Unlike residential mortgages, buy-to-let mortgages aren’t regulated by the Financial Conduct Authority (FCA).

As with residential mortgages, your home may be repossessed if you fail to maintain monthly payments.

How much can you borrow?

The amount you’ll be able to borrow depends on your financial circumstances, your deposit, the type of property you’re looking to buy, the area in which it’s based and the lending criteria of the buy-to-let mortgage you apply to.

Our mortgage calculators will give you an idea of how much you could borrow. Check our buy to let mortgage calculator; by entering the price of the property you wish to purchase and the monthly rent you intend to charge, we’ll be able to give you a representation of how much you’ll be able to borrow.

We also have a rent calculator which you can use to work out how much to charge tenants in order to maintain mortgage repayments or make a profit each month, if that’s your aim, rather than profiting from the property sale proceeds.

Creating a financial safety net

Life as a landlord is unpredictable. Tenants come and go, but mortgage repayments are constantly hanging over your head. You need to keep up with your lender’s payment schedule whether you have tenants or not.

This is why many landlords put profit from rentals into savings accounts dedicated for repaying mortgage costs should tenants miss payments, pay late or leave your property. Over the course of a 20 or 25 year mortgage, this is bound to happen multiple times, so it’s important that landlords are well prepared for such eventualities.

What are the costs of a buy-to-let mortgage?

Property maintenance – you’ll be expected to pay to replace furniture and appliances included in the property should they break down due to general wear and tear.

Safety inspections – landlords are required to guarantee the safety of their tenants. This includes various safety tests; landlords need to provide gas and electrical safety certificates to demonstrate that the property is safe to occupy and that the appliances are in working order.

Insurance – a landlord will need to provide buildings and contents insurance to protect the property from damages. Many landlords also take out legal insurance to cover problems with tenants, including non-payment of rent, anti-social behaviour and the costs of eviction.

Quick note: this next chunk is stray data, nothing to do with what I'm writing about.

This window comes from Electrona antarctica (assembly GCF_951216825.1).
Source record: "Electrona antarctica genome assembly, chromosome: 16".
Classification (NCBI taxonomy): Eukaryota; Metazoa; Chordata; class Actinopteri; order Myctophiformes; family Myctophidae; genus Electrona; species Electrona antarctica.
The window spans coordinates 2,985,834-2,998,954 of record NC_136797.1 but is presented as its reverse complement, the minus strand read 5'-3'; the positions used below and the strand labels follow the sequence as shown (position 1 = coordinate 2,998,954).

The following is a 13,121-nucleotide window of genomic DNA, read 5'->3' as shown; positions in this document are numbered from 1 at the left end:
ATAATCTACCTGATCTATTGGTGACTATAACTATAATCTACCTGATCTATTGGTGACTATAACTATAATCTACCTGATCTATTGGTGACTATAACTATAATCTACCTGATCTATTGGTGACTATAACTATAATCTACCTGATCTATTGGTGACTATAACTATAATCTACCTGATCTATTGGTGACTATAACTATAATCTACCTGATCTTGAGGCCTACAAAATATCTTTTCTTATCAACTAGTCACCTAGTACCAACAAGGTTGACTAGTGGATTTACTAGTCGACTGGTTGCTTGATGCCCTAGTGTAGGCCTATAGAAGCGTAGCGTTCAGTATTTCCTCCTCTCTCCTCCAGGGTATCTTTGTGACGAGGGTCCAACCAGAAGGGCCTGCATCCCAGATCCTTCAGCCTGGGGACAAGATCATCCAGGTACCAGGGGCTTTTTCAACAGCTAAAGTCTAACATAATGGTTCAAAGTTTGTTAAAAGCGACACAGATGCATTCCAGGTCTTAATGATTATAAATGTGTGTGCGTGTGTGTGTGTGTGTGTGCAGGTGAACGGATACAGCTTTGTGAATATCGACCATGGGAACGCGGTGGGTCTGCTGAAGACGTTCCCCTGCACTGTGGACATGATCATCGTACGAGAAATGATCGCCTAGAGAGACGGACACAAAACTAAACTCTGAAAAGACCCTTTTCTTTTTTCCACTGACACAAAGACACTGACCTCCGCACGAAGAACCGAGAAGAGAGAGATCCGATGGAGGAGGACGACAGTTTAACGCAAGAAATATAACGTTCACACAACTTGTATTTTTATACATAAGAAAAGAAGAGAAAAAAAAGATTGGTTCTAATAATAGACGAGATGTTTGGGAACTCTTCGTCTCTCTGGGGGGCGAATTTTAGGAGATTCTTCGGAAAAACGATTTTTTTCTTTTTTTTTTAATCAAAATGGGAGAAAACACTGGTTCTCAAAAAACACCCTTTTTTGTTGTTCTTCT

Agency fees – should an agency be used to manage tenants, their fees can be quite considerable. They are usually between 10-15% of the rent, and sometimes more.

Legal fees – you will need to hire a solicitor to complete the mortgage paperwork.

Product Fee - there is often a fee to secure the mortgage deal of your choice.

Survey – a surveyor will need to inspect the property prior to it being purchased. They’ll check there are no structural problems and that the property is generally fit for sale.

Stamp Duty – unless you are a first-time buyer, stamp duty on buy-to-let properties is higher than for residential properties. Stamp Duty Land Tax (SDLT) for buy-to-let properties is 3% higher than SDLT for other properties valued at more than £40,000.

Compare buy-to-let mortgages

Buy-to-let mortgages are more complex than residential mortgages, so it’s important that you have all the facts to hand when comparing deals from different providers. That’s why at NerdWallet, we provide free and unbiased comparison tables so you can compare mortgage deals across interest rates, product fees, APRC and monthly cost.

By comparing across each charge, you will get closer to the true cost. Remember to factor in costs like insurance, stamp duty, agency fees and the other fees listed above otherwise you may pay more than you’d accounted for.

About the author:

John Ellmore is a director of NerdWallet UK and is a company spokesperson for consumer finance issues. John is committed to providing clear, accurate and transparent financial information. Read more